Some of the wines greatly improved over the course of a few days, shedding bulk, gaining definition. For example, I wasn't moved by Sylvie Esmonin's Gevrey Chambertin during our dinner. I found it to be a big wine that didn't show much other than ripe fruit. But on day three it was far more articulate, showing intensity and detail, and a lovely earthy finish. The wines that initially showed green aromas and flavors, however, did not lose those aromas and flavors over the course of several days. Perhaps the 2004 green wines will not lose the green?

The group seemed to agree that 2004 is a vintage in which the quality of the wines very closely adheres to the relative nobility of terroir. For example, as good as the Fourrier villages wine was, its 1er Cru counterpart showed that much more nuance and distinction. I thought this wine was just excellent, and if I owned any I would cellar it for another 8 years or so, the way I would any good 1er Cru from a good producer.

Similarly, Chevillon's 1er Cru Pruliers was good. But Les Saint-Georges was a great wine, a wine that in my opinion was everything Les Saint-Georges is supposed to be - full of ripe and rich dark fruit, perfectly structured and balanced, and with lots of depth and complexity that is just beginning to hint at itself at this early stage in its life.

Hudelot-Noëllat's 1er Cru Suchots was good, especially on days two and three, but the Grand Cru was a very big step up. I thought that it, along with Les Saint-Georges, were the two finest wines on the table.

So, 2004 Burgundy Red Wine - How Bad is it? At this point I would say this: not as bad as you might think. Focus on the wines from the best terroirs. Give the wines time to develop like you would in a typical vintage. And if you have a wine that was affected by the greenies, it might be a simple case of bad luck - doesn't seem like the green aromas are going anywhere, not any time soon, at least.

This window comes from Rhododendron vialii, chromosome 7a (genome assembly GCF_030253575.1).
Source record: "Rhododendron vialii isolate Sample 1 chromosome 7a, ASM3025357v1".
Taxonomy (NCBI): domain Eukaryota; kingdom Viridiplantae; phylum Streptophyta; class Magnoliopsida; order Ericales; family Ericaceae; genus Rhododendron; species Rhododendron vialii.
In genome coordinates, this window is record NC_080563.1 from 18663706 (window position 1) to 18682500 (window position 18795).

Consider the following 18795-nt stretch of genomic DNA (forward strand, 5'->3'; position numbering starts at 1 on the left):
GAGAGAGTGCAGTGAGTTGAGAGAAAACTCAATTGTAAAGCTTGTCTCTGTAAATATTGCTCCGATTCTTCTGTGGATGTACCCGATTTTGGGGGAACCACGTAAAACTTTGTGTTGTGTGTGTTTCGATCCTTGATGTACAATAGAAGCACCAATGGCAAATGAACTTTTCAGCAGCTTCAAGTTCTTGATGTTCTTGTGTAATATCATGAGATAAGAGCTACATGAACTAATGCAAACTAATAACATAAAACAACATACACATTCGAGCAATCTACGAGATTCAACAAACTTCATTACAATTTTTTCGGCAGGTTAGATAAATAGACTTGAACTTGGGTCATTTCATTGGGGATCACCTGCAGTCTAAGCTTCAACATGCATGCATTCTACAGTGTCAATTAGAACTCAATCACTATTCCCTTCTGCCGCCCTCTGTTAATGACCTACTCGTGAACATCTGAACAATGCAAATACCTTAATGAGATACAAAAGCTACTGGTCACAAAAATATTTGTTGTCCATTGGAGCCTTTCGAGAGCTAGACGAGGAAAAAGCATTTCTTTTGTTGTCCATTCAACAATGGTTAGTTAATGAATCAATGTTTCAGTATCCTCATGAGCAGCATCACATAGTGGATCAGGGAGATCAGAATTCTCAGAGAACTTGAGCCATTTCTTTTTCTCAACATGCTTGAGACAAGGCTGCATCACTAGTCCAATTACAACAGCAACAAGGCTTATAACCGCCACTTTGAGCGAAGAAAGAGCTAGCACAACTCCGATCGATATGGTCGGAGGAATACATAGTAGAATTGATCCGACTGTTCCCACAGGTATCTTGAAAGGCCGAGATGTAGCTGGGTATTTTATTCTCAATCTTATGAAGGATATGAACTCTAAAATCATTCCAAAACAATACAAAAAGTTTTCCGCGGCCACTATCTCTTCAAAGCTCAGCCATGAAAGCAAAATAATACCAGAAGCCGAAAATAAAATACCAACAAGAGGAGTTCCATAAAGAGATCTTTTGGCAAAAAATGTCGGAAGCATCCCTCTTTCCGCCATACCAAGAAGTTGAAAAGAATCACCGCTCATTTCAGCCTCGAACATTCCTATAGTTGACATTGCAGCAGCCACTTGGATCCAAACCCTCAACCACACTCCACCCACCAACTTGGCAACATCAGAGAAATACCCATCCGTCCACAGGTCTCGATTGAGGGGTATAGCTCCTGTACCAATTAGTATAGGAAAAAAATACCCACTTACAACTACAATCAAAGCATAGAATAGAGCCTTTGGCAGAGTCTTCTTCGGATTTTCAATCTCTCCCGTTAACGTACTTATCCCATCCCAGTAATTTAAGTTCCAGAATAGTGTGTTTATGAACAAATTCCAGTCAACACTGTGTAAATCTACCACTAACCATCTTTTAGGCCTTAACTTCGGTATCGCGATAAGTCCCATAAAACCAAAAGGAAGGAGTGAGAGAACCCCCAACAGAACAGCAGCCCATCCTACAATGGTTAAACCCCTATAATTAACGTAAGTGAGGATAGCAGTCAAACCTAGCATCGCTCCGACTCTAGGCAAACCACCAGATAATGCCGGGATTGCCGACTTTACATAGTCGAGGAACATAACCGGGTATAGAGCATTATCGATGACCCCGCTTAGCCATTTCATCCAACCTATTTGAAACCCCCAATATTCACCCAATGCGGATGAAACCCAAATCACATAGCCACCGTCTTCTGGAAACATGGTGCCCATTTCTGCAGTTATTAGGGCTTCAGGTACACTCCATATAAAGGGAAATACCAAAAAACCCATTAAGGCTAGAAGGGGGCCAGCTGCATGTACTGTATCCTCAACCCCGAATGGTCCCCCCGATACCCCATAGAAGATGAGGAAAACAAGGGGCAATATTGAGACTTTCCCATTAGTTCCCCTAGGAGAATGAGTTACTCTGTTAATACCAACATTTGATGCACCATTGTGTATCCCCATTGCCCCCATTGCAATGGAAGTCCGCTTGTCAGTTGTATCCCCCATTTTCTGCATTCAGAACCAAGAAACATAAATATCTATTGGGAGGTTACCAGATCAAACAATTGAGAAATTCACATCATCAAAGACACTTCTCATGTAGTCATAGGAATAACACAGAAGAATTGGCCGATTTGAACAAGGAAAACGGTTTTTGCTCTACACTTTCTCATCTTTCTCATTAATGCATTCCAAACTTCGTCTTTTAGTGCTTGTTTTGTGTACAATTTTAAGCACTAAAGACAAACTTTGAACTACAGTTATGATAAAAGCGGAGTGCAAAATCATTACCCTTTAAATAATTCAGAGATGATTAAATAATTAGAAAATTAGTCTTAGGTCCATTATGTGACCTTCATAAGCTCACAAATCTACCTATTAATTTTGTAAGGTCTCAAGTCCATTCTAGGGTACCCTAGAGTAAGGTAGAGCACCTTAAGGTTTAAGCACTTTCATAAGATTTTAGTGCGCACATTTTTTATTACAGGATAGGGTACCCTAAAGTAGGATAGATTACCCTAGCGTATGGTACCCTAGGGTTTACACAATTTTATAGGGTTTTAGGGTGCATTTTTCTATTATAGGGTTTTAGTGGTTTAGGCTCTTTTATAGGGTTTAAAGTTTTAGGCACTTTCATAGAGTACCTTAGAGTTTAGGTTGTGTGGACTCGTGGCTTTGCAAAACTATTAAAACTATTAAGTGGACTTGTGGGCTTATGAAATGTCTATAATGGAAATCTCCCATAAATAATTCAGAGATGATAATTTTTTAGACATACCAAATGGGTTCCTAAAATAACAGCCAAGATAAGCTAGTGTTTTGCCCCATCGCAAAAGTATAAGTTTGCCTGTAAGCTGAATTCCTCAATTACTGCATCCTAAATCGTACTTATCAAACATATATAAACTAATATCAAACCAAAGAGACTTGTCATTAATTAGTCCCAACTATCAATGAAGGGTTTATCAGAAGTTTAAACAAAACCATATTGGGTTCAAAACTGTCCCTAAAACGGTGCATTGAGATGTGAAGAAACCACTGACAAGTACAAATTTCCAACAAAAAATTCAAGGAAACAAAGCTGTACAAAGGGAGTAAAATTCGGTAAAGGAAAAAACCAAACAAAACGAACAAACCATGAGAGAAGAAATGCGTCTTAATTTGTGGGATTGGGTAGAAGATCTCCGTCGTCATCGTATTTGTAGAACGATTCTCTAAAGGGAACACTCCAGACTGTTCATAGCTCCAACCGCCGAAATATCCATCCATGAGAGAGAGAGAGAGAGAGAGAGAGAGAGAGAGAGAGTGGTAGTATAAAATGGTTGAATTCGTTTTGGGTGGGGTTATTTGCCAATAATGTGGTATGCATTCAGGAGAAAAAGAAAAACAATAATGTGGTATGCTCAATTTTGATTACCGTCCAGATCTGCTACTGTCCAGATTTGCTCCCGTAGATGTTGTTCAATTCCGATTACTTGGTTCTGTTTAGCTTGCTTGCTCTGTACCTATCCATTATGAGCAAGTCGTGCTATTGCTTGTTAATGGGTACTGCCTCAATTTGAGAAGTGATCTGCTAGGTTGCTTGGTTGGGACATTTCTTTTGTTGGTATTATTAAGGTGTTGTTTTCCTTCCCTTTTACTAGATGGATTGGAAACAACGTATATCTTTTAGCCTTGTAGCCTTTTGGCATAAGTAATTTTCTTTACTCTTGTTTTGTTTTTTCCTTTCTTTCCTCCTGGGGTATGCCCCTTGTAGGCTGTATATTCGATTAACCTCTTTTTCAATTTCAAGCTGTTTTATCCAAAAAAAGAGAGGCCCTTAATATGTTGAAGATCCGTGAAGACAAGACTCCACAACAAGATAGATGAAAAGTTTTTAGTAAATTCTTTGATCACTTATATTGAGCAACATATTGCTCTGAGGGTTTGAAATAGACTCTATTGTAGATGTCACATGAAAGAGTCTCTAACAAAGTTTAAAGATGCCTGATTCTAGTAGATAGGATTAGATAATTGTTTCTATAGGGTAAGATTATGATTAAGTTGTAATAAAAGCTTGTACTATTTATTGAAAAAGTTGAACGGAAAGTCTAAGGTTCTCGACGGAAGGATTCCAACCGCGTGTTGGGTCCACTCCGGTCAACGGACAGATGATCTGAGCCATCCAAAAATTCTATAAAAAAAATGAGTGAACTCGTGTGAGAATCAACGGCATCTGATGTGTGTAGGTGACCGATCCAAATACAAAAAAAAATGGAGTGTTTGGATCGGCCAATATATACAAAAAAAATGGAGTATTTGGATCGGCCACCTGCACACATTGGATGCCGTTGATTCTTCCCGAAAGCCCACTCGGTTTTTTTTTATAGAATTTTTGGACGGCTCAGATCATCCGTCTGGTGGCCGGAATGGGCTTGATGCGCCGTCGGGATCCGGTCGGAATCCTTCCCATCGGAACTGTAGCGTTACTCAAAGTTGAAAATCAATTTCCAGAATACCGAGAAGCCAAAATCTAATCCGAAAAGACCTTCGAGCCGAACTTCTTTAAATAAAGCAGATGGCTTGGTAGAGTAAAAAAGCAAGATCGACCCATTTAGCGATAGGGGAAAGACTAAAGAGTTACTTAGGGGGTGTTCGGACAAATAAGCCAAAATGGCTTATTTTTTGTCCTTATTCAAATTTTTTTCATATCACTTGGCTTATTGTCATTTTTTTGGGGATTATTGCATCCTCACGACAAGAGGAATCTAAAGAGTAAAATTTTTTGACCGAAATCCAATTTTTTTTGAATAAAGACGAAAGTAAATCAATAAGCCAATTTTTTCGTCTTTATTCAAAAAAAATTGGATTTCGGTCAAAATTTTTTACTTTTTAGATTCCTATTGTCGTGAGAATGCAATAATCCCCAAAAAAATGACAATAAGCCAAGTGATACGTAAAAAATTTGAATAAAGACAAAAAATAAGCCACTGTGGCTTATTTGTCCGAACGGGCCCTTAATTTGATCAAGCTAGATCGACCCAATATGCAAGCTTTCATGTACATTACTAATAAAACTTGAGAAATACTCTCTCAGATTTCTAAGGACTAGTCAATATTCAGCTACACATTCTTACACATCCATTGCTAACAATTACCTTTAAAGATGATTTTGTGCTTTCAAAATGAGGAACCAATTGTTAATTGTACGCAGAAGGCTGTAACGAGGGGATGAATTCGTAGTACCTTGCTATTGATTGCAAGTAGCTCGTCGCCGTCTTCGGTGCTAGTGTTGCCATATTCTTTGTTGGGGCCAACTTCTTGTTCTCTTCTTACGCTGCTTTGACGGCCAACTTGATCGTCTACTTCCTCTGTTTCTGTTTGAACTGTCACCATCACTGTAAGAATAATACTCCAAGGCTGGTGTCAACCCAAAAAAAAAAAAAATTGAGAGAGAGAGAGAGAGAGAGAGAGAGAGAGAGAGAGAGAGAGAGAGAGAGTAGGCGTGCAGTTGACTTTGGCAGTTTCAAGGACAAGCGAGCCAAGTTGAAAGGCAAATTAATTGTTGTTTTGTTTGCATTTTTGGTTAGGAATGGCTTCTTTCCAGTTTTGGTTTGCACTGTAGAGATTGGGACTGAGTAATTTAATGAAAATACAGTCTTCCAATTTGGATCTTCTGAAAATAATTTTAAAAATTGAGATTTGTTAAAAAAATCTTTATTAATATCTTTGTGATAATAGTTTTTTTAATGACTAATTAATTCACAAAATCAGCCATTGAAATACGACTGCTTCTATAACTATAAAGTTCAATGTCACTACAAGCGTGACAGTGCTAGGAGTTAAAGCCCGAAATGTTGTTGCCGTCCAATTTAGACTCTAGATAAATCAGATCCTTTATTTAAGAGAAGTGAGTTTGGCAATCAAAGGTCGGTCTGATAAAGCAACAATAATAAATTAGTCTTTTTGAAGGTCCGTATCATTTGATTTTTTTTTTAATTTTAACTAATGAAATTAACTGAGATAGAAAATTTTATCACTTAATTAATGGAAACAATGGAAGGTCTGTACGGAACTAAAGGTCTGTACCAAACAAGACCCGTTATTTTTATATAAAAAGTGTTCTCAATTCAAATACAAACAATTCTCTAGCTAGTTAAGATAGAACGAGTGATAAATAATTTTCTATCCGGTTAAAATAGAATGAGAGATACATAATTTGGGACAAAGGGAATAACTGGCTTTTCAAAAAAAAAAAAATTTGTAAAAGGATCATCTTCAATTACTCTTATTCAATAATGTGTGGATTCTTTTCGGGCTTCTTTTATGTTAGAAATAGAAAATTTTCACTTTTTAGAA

Anonymous said...

Great post - I've been hard at work with Clive Coates' Burgundy book. -Bryan

Chris Newport said...

Great post, what a great line-up of wines.

It may be worth noting: the lady bug explanation is just a theory. there are other explanations floating around out there, including excessive use of sulfur both during elevage and bottling.

I'm just hoping that they fade with time.

Jesse Becker, MS said...

Brooklynguy, thanks so much for posting your thoughts on this vintage. I was with Bill in Burgundy in 2004. We worked the harvest together at Camille Giroud. The ladybug theory is interesting but rot was rampant and widespread and Bill can attest to how hard we worked the table de tri. I saw decimated vineyards in Volnay and Pommard that had been damaged by hail in August just days before I arrived. I've had many good wines from this vintage but I've always attributed the green character to rot.

Unknown said...

Brother BG, I hate to disagree on the transience of the greens, but some of the Chevillon wines, as one example among several, have lost most or all of their greenies over time. Peter and I discussed geosmin as a mold marker, but I am not convinced that's what we had here.

Methoxypyrazines seems closer to the green flavors, but most of those are more persistent than the '04 greens have been (classical Chinon from the '80s still has plenty, as does, say, '37 Ausone).

So it's tricky. I think the flavor has greatly diminished in many of these wines and may well continue to do so. But I'm not confident about what it might be in chemical terms.

I think we agree about many of the wines, though.


Unknown said...

Jesse: I'm curious what leads you to associate green flavors with rot. I'm sure SFJoe could give an interesting technical analysis, but based on my limited knowledge, it still seems almost counter-intuitive to associate under-ripe (green) flavors with rot that sets in due to hailstorms just before harvest. I'm not trying to be confrontational here, just curious. What am I missing?

Jesse Becker, MS said...

Hi John, sorry, that was lazy of me. I should of said "the taint". I didn't mean green in the under-ripe sense.

Brooklynguy said...

thanks for these thoughtful comments. I kind of had a feeling that i wasn't going to sneak this chemical hypothesis by you, SF Joe.

Unknown said...

Thanks, Jesse, that makes much more sense.

Conscience of a Conservative said...

I recently tried a number of 2004 Premiere and Grand Cru reds. I think 2004 is very under-rated, especially when tasting Ponsot Morey St Denis. Both the alouettes and Clos De La Roche.